Governments should enforce strategies and reforms, taxation and incentive structures, to address the growing burden of cardiovascular disease.

To address the growing burden of cardiovascular disease (CVD) and the leading risk factors of high blood pressure (BP), high blood sugar and obesity that contribute to millions of deaths, governments need to enforce strategies and reforms, taxation and incentive structures, that encourage healthier lifestyles. Policy reform is essential to ensuring people have equitable access to healthy food options and opportunities for exercise, putting heart-healthy choices within reach of all. As the guardians of population health, governments have an essential role to play in taking measures that encourage healthy eating, physical activity, and limit tobacco use and alcohol abuse. Enforcing such policies can have a much greater effect on population health than strengthening the health system alone, as interventions on the underlying determinants of health reach a much broader segment of the population and require less effort.

Key interventions and indicators
  • Implement policies with proven effect on population health and on CVD. Examples include the introduction of tobacco or sugar taxes, the total ban on salt and trans fat in processed food, or policies reducing the harmful use of alcohol. Cities engaging with urban planners to enhance possibilities for physical exercise have also seen significant successes.

    Tobacco and alcohol
    • Raise taxes on tobacco products and alcoholic beverages
    • Ban tobacco/restrict alcohol advertising, promotion and sponsorship
    • Establish smoke-/alcohol-free environments in public areas and workplaces
    • Engage different sectors, such as food producers and processors, consumers, and others to reduce intake of salt/sodium, saturated fatty acids and trans fats, added sugars, etc.
    • Ban the marketing and sale of foods with high levels of salt/sodium, saturated fats, trans fatty acids or free sugars in settings where children gather (nurseries, schools, pediatric clinics, etc.)
    • Promote healthy food in all public institutions and in the workplace
    Physical activity
    • Develop transport policies with relevant sectors to improve the accessibility and safety of, and supportive infrastructure for, walking and cycling
    • Adopt and implement national guidelines on physical activity for health
    • Improve provision of physical activity in educational settings (from infant years to tertiary level)
  • Use new revenues from sin taxes to increase budgets for primary healthcare and establish integrated programs for treating hypertension, diabetes, dyslipidemia and other risk factors
  • Enact task-shifting policies to empower non-physician health workers to manage hypertension and cardiovascular diseases, through screening, referral for diagnosis and management, patient education for lifestyle improvement, follow-up and reminders for medication adherence and appointments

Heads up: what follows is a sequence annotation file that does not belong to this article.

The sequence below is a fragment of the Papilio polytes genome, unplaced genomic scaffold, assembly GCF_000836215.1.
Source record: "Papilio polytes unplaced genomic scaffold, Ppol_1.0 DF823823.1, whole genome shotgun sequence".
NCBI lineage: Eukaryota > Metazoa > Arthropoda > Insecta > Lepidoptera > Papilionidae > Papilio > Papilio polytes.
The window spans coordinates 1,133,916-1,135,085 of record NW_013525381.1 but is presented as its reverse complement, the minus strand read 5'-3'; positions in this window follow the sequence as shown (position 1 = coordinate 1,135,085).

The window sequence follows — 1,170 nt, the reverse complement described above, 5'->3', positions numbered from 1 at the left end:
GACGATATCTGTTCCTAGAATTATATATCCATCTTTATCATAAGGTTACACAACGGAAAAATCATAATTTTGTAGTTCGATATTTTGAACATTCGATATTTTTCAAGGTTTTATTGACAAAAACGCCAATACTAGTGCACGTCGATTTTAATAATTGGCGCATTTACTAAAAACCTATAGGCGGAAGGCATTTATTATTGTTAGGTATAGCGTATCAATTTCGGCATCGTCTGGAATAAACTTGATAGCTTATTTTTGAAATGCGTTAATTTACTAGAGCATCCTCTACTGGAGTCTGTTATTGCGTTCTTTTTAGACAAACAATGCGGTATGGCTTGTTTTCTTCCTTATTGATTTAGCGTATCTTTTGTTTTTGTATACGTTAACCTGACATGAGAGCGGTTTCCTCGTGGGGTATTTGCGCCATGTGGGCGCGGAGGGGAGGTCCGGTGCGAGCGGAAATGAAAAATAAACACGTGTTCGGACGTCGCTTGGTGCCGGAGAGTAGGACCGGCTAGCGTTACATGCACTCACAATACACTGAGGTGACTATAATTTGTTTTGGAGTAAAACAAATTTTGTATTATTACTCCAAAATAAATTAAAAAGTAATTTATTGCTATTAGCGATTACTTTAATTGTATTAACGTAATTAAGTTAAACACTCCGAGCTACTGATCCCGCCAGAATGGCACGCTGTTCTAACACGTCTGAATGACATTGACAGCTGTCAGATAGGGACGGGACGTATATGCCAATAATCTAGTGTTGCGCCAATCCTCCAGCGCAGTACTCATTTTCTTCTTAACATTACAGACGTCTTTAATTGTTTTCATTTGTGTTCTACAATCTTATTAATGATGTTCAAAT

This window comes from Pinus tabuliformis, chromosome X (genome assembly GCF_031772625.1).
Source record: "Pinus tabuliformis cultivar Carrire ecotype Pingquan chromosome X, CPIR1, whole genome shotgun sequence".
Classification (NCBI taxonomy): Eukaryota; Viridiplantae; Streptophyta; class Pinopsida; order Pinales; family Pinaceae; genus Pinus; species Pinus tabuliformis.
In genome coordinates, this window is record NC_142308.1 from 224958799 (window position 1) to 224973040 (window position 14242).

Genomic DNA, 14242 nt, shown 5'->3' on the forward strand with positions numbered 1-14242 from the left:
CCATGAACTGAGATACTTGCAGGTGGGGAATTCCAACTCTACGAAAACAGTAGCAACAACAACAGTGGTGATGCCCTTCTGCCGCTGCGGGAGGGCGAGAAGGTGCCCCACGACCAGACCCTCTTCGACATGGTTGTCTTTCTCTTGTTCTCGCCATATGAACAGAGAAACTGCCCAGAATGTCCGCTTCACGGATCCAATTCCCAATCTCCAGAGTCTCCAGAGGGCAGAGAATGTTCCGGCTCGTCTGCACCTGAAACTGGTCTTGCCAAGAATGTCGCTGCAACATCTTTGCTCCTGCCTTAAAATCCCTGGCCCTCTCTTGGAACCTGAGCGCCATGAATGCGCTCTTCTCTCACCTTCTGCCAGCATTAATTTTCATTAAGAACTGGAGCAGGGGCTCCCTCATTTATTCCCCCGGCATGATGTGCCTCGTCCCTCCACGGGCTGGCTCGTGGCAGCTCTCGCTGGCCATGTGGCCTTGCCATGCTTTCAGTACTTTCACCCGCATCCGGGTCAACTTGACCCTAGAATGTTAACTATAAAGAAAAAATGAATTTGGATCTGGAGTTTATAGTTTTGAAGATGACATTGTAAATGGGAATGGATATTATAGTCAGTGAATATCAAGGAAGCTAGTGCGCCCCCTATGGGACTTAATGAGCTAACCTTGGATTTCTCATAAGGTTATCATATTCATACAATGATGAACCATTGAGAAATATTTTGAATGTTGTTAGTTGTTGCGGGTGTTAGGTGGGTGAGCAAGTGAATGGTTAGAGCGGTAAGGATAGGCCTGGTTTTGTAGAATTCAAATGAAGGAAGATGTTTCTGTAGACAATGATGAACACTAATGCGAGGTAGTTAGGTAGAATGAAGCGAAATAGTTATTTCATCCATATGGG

• Introduce data- and performance-based outcome measurements so primary care providers are held contractually responsible for the results they achieve in the population
  • Include cardiovascular indicators in national health information systems to enable the use of reliable and timely data at all levels of the health system and to maximize the impact of interventions  
  • Introduce mandatory hypertension screening for all adults over 18 years of age in all primary health centers to accelerate early detection
  • Develop a national digital health strategy that includes a digitized health information system, with interoperable standards and processes across all levels of the health system

The indicators below can come from a variety of sources (primary and secondary data collection, national or regional surveys and databases).


  • # and type of new (proven) health policies established

    Tobacco and alcohol
    • Tobacco use (adolescents and adults)
    • Regulation and standards around taxation of tobacco related products
  • Alcohol
    • Level of alcohol consumption (adolescents and adults)
    • Prevalence of heavy episodic drinking among adolescents and adults
    • Alcohol-related morbidity and mortality among adolescents and adults
  • Food
    • Regulation and standards on the level of salt/sodium/sugar/trans-fat/saturated fat intake
    • # of people reached via awareness campaigns about importance of reducing excessive salt intake
    • % of salt content in processed food
  • Physical activity
    • Level of physical activity (adolescents and adults)
  • Increase in primary care funding to improve quality of care for CVD patients
  • Policy change in task-shifting to enable nurses, mid-wives, community health workers and non-traditional health workers to conduct BP screening and follow-up visits for hypertension patients

Recommendations described herein were developed by the Novartis Foundation and/or its partners as part of the Better Hearts Better Cities and other initiatives; before local implementation, interested parties must ensure compliance with all applicable laws and regulations, including local industry codes and institutional policies. Links and content may be subject to change without notification.

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